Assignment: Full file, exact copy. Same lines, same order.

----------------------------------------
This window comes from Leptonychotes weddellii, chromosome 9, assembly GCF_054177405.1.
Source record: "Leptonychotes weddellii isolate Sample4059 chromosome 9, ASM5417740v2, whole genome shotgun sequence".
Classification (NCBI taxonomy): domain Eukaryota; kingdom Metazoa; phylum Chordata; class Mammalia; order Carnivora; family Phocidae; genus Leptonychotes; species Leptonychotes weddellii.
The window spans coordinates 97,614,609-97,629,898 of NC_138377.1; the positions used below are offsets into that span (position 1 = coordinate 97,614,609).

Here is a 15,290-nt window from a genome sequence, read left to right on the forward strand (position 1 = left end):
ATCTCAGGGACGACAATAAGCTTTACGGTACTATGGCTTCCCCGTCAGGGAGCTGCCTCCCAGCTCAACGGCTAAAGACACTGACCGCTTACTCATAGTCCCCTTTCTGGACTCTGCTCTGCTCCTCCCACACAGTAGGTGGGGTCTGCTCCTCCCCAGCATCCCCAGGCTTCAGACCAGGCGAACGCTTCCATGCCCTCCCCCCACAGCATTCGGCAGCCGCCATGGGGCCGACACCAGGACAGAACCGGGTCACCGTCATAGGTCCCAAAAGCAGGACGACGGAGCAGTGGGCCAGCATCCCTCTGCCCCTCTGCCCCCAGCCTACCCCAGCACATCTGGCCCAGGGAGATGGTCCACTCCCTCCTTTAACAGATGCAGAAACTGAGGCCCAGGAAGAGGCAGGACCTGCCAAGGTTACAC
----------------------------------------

This window comes from Leptonychotes weddellii, chromosome 9, assembly GCF_054177405.1.
Source record: "Leptonychotes weddellii isolate Sample4059 chromosome 9, ASM5417740v2, whole genome shotgun sequence".
Classification (NCBI taxonomy): domain Eukaryota; kingdom Metazoa; phylum Chordata; class Mammalia; order Carnivora; family Phocidae; genus Leptonychotes; species Leptonychotes weddellii.
The window spans coordinates 97,614,609-97,629,898 of NC_138377.1; the positions used below are offsets into that span (position 1 = coordinate 97,614,609).

Here is a 15,290-nt window from a genome sequence, read left to right on the forward strand (position 1 = left end):
ATCTCAGGGACGACAATAAGCTTTACGGTACTATGGCTTCCCCGTCAGGGAGCTGCCTCCCAGCTCAACGGCTAAAGACACTGACCGCTTACTCATAGTCCCCTTTCTGGACTCTGCTCTGCTCCTCCCACACAGTAGGTGGGGTCTGCTCCTCCCCAGCATCCCCAGGCTTCAGACCAGGCGAACGCTTCCATGCCCTCCCCCCACAGCATTCGGCAGCCGCCATGGGGCCGACACCAGGACAGAACCGGGTCACCGTCATAGGTCCCAAAAGCAGGACGACGGAGCAGTGGGCCAGCATCCCTCTGCCCCTCTGCCCCCAGCCTACCCCAGCACATCTGGCCCAGGGAGATGGTCCACTCCCTCCTTTAACAGATGCAGAAACTGAGGCCCAGGAAGAGGCAGGACCTGCCAAGGTTACAC